Neyveli (40 km)
This is one of the biggest industrial complexes in the country. The lignite mined here is used in the thermal power station. Apart from fertilizers and coal, a number of by products are also produced from lignite. Permission to visit the complex may be obtained from the Public Relations Officer. Regular buses are available from Chennai and Chidambaram.
Pichavaram (16 km)
This is an excellent picnic spot covering an area of about 3,000 acres of mangrove forests. A number of backwater canals criss-cross through them to form several islands. It is also an ideal place for boating and fishing. Regular bus services are available from Chidambaram.
Poompuhar (40 km)
This was once a major port of the Chola Empire and was known as Kaveripoompattinam. The original city was submerged by the sea and now only a small village remains. The greatness of this city has been brought out in some of the poems in the sangam literature and also in the great Tamil epics Silappathikaram and Manimekalai. In 1973, the Tamil Nadu Government recreated the life and times of Silappathikaram in this place. Worth seeing are the art gallery, Paavai Manram, Ilanji Manram, and Nedunkal Ninra Manram
Porto Novo (Parangipettai) (20 km)
This port, now defunct, was associated with several European powers such as the Portugese, Dutch, Danish, British and the French. One can still see the ruins of a Dutch cemetery (Hollander Thottam), the battle field where the British under Sir Eyre Cool defeated Hyder Ali and the French in 1781 in their last decisive fight, the remnants of a Danish factory and an English iron works. Porto Novo is now an important fisheries centre. Regular bus services are available from Chidambaram.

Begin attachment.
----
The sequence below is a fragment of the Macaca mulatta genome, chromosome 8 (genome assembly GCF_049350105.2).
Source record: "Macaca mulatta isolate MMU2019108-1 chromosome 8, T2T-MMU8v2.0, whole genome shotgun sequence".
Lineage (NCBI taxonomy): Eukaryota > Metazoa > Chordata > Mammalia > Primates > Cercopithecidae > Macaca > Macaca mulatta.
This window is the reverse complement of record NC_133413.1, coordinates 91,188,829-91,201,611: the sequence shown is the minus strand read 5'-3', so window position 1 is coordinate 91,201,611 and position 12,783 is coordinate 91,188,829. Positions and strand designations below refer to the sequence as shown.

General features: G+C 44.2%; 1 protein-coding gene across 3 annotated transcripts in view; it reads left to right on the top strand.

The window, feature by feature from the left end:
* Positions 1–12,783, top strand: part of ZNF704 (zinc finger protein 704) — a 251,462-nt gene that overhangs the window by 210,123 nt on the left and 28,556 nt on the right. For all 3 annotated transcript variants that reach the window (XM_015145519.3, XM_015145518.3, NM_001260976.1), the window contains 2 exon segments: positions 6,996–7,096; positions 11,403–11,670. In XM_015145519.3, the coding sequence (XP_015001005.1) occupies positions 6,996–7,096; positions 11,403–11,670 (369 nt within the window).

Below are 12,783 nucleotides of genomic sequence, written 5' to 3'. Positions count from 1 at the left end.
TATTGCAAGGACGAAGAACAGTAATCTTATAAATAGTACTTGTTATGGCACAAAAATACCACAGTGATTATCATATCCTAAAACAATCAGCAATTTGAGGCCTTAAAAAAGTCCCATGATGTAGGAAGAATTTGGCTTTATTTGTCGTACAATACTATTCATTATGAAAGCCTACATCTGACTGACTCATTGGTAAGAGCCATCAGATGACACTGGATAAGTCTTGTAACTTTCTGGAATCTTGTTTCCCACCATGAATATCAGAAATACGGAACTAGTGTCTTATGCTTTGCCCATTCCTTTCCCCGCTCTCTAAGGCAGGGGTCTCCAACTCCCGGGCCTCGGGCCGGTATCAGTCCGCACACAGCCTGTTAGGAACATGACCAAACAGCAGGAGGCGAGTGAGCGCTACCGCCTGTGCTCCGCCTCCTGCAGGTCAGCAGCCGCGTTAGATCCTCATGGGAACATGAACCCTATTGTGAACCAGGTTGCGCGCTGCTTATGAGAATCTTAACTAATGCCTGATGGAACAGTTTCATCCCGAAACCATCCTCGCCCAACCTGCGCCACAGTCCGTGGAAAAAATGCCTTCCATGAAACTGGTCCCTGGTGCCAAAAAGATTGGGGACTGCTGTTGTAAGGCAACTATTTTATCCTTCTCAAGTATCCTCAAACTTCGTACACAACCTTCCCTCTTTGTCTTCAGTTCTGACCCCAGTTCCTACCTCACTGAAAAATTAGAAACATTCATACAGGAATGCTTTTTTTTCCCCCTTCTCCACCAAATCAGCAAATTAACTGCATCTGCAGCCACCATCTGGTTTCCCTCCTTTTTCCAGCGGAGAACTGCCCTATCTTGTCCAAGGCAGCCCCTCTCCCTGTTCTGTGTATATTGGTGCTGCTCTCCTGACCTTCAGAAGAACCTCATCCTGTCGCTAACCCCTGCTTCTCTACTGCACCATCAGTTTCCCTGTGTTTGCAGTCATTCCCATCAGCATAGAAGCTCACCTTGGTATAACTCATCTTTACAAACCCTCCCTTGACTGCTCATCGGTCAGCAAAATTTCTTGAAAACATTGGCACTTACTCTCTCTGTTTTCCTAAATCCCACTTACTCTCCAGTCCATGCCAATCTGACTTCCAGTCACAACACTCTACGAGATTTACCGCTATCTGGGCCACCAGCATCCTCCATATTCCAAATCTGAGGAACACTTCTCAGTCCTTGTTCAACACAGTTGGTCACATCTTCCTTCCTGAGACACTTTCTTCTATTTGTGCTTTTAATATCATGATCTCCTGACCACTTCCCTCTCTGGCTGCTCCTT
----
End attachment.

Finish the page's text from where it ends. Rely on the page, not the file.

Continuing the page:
Sirkazhi (20 km)
The temple here has three shrines. One to Sri Brahmapurees- warer, Sattanathar and Thoniappar, another to goddess Tirunilai Nayaki and the third for the god-child Gnanasambandar.
Srimushnam (30 km)
The famous temple for Vishnu as Bhuvaraha is located here. The front mandapam, called the Purushasukta Mandapam, was built by the Nayaks in the 17th century and is noted for its architectural treasures. Purushasukta Mandapam shaped like a chariot, replete with carvings of figures of warriors mounted on horses and elephants. On the pillars on the centre of the hall are carved royal portraits of the Nayak family which was responsible for the building of the temple.
Tiruvengadu (35 km)
The temple here is dedicated to the fierce form of Shiva as Aghoramurthi. The worship of this form of Shiva is said to give victory and riches to the worshiper and the worst of sins like Brahmahatya are forgiven.
Vaitheeswaran Koil (27 km)
Here Shiva is worshipped as Vaitheeswaran, the healer of all diseases. A bath in the Siddhamritam tank is believed to cure all ailments. A shrine in this temple is dedicated to ubramanya as Muthukumara.